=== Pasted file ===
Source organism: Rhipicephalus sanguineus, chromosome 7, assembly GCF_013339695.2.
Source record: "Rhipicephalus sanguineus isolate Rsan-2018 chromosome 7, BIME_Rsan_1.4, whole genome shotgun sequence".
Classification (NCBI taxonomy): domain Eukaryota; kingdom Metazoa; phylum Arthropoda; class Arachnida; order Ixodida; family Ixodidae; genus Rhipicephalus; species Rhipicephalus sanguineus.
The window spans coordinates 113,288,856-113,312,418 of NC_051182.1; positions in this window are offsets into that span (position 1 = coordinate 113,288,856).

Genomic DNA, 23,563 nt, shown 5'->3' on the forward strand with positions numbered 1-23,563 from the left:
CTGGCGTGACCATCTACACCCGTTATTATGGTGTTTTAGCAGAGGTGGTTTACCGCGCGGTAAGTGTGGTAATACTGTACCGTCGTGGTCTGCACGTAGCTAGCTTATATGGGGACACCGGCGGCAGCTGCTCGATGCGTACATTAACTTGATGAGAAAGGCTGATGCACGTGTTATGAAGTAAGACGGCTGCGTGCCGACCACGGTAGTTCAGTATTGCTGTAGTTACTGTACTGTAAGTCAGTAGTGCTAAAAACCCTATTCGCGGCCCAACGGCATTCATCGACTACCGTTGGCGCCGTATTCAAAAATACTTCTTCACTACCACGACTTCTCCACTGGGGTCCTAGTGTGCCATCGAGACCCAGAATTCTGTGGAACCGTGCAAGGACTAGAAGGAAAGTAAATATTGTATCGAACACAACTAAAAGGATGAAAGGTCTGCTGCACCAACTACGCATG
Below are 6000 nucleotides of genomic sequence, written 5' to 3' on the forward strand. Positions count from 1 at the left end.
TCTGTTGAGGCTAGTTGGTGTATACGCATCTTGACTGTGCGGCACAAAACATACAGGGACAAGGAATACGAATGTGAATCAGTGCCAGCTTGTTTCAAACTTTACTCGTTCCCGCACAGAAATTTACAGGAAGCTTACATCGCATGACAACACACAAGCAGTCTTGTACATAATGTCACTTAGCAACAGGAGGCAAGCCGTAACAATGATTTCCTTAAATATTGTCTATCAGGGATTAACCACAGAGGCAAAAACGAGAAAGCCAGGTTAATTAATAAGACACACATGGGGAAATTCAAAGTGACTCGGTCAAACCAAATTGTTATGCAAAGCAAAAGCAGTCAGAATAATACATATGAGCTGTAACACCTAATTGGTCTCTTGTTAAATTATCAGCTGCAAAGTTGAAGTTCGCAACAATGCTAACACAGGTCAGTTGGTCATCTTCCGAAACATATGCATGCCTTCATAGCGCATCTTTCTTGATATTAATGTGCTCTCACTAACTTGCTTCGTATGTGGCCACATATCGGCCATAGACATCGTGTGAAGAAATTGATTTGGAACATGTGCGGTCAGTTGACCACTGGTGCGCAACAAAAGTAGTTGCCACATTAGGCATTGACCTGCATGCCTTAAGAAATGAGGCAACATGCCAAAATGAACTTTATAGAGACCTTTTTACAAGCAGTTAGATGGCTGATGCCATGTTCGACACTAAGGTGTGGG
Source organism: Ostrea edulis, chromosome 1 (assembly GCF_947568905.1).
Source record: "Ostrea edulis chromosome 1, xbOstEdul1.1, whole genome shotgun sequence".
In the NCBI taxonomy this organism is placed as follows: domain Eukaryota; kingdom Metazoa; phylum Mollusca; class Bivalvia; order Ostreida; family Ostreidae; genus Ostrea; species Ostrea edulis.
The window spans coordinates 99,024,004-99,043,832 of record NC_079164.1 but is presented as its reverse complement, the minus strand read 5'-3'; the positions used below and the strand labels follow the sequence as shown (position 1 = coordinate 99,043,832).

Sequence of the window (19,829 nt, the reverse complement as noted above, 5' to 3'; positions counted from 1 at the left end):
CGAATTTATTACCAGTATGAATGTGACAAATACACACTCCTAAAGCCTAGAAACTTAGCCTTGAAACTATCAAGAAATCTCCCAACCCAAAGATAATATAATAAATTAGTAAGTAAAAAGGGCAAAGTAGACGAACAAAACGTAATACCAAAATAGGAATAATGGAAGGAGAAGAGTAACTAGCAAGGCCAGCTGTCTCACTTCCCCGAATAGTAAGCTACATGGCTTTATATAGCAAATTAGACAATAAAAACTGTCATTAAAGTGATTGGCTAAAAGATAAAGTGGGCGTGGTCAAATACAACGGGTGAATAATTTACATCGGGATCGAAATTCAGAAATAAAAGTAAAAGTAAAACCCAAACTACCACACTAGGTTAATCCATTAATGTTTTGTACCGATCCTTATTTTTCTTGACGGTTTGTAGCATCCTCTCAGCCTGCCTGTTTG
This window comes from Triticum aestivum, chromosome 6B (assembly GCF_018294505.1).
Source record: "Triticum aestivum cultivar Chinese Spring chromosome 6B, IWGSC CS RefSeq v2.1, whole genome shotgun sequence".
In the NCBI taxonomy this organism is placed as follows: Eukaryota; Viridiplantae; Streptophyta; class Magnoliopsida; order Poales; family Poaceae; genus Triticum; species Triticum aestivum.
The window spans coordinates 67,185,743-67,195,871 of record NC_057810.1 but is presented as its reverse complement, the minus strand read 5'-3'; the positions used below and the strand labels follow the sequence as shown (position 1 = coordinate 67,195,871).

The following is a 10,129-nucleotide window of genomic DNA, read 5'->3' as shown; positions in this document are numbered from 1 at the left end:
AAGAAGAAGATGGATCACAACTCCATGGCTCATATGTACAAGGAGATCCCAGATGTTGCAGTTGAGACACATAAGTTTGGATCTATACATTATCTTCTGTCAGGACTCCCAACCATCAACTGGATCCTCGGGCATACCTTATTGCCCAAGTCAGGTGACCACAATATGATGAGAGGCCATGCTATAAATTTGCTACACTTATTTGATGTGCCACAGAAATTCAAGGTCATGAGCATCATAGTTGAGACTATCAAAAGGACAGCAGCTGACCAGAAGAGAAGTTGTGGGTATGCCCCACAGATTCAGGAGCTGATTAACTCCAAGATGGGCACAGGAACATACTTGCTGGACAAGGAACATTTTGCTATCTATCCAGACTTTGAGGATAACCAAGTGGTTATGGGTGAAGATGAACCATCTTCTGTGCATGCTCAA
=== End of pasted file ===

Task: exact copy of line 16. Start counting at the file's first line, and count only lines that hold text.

Source record: "Triticum aestivum cultivar Chinese Spring chromosome 6B, IWGSC CS RefSeq v2.1, whole genome shotgun sequence".